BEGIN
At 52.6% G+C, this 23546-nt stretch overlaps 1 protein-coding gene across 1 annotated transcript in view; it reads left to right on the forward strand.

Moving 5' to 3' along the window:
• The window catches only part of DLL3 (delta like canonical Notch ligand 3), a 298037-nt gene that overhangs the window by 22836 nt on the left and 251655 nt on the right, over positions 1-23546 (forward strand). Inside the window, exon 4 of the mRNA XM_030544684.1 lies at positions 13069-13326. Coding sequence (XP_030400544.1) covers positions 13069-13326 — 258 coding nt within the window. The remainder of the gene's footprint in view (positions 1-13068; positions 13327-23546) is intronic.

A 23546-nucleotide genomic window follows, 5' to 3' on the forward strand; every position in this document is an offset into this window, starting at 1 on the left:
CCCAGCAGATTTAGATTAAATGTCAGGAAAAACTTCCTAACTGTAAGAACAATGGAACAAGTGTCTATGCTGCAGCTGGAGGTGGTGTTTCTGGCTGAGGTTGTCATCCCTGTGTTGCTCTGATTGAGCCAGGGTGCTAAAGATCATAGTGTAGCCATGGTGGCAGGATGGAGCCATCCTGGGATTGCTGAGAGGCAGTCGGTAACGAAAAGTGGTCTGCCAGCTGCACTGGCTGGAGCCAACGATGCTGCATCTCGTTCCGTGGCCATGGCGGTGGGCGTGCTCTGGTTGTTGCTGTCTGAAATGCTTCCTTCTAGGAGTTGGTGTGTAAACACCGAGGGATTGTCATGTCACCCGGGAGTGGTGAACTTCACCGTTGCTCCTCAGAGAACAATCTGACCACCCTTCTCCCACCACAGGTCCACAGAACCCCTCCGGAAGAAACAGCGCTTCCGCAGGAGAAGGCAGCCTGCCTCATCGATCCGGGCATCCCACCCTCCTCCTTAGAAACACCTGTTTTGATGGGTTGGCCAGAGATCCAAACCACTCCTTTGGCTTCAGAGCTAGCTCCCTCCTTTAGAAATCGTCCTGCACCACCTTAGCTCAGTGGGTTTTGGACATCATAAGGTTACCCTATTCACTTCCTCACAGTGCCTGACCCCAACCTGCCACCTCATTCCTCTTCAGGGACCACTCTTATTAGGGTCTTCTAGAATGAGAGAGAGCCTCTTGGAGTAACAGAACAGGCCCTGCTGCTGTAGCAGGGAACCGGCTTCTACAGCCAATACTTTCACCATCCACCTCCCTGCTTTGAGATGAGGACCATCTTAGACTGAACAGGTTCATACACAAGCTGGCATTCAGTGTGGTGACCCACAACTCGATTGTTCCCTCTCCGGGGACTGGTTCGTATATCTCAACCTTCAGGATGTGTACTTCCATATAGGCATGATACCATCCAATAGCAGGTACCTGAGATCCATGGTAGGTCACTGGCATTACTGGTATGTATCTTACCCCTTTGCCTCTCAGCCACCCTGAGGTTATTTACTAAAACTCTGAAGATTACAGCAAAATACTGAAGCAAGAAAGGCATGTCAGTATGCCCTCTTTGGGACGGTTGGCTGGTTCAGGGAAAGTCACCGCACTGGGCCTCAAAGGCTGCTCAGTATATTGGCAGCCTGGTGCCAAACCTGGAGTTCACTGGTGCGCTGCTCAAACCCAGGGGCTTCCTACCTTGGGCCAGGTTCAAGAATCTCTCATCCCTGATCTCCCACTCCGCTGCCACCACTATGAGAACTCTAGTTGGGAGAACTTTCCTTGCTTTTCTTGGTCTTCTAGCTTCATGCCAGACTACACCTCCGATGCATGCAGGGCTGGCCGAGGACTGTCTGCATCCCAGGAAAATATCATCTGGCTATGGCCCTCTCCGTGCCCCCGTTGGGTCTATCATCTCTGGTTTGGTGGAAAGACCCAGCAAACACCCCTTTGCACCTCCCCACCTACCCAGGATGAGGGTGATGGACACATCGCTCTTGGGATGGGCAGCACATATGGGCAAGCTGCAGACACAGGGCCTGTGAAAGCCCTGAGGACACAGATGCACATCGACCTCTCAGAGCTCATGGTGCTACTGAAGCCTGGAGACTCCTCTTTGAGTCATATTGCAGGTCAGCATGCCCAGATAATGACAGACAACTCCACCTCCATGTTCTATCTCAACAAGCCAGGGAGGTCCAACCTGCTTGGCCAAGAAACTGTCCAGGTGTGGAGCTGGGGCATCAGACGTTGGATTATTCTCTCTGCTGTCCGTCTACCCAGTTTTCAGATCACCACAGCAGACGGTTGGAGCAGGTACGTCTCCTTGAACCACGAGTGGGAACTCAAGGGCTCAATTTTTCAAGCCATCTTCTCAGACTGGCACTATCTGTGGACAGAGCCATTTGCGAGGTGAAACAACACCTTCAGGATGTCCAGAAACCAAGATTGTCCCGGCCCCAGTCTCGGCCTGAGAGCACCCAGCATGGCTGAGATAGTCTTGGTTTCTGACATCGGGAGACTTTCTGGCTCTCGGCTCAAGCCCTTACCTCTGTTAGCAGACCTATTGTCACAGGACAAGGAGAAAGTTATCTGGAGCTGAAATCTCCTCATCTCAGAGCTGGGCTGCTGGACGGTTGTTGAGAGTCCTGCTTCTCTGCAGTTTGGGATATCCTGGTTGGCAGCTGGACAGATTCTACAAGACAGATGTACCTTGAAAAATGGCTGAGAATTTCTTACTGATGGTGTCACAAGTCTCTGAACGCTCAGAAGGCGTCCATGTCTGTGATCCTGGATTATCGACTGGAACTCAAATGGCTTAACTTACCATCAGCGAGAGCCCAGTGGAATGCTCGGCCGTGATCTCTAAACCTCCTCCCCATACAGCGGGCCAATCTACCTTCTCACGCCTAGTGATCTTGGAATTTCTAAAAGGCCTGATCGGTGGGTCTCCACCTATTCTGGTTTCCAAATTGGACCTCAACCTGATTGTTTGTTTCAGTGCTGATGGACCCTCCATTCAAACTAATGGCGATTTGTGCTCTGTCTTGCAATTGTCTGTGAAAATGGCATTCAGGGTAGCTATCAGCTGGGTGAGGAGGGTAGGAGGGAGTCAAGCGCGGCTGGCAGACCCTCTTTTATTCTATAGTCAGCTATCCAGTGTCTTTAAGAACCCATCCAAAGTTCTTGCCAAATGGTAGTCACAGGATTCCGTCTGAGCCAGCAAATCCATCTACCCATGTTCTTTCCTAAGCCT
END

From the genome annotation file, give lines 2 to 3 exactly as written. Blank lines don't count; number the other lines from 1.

Moving 5' to 3' along the window:
• The window catches only part of DLL3 (delta like canonical Notch ligand 3), a 298037-nt gene that overhangs the window by 22836 nt on the left and 251655 nt on the right, over positions 1-23546 (forward strand). Inside the window, exon 4 of the mRNA XM_030544684.1 lies at positions 13069-13326. Coding sequence (XP_030400544.1) covers positions 13069-13326 — 258 coding nt within the window. The remainder of the gene's footprint in view (positions 1-13068; positions 13327-23546) is intronic.